home Middle East, Politics Egypt six months after revolution

Egypt six months after revolution

In February, the world watched in awe as Egyptians converged on Cairo’s Tahrir Square to peacefully overthrow the autocratic regime of Hosni Mubarak. The previous overthrow of Ben Ali in Tunisia had made foreign policy experts take notice, but when Egypt followed, analysts breathlessly echoed the truism that Egypt’s precedent-setting status in the Middle East would remake the region. The peaceful overthrow of Mubarak certainly stoked the public imagination and inspired protests throughout the region.

Protests have become the order of the day in Israel, Lebanon, Yemen and elsewhere, but autocratic leaders are pushing hard against change. The Syrian army escalated its war against civilians today. Ongoing international meddling in the Libyan conflict seems as unlikely as ever to usher peace. And despite little attention from international media, atrocities in Bahrain continue. Just a little over six months after the Egyptian ouster of Mubarak, it is clear that Egypt changed things, though it is impossible to make any generalizations about that change or predict what is to come.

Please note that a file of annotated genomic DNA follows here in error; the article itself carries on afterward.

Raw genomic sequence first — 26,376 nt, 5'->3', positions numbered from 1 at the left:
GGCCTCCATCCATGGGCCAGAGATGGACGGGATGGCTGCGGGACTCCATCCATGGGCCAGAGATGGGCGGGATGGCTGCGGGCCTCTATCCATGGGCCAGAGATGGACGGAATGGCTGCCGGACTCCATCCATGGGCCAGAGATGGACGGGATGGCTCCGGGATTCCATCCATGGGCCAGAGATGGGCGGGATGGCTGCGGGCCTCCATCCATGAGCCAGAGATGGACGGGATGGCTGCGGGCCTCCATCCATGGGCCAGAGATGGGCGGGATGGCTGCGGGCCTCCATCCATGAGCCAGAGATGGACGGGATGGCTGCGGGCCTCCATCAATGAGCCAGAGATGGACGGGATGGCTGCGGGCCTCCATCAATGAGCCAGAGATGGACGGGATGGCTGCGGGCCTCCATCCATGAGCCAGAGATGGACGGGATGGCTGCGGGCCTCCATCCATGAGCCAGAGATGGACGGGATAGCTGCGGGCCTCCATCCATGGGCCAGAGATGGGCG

Even in Egypt, the future is uncertain. Egyptian-born journalist Mona Eltahawy notes that Mubarak’s trial this week is symbolically important:

…if there’s one message that’s been coming out of Egypt, especially since we saw Mubarak in that cage as a defendant…it’s that you can do this.  You the people of Syria, you the people of Yemen or Libya or any other country, you too can hold your tyrant accountable.

But Egyptians, aware that other countries are looking to them for cues about what to do next, are watching events unfold throughout the Middle East just as carefully. Eltahawy believes this may be indicative of the rise of pan-Arab nationalism throughout the region: “[Egyptians] are very much paying attention to what’s happening…[everywhere] else because it’s this grey communal sense [that] we’re all in it together against these tyrants who’ve ruined our lives for so long.” She likens the unified sensibility to the 1960’s pan-Arabism of Nasser, but thinks today’s cohesion has less to do with autocratic posturing and more to do with grassroots civilian movements.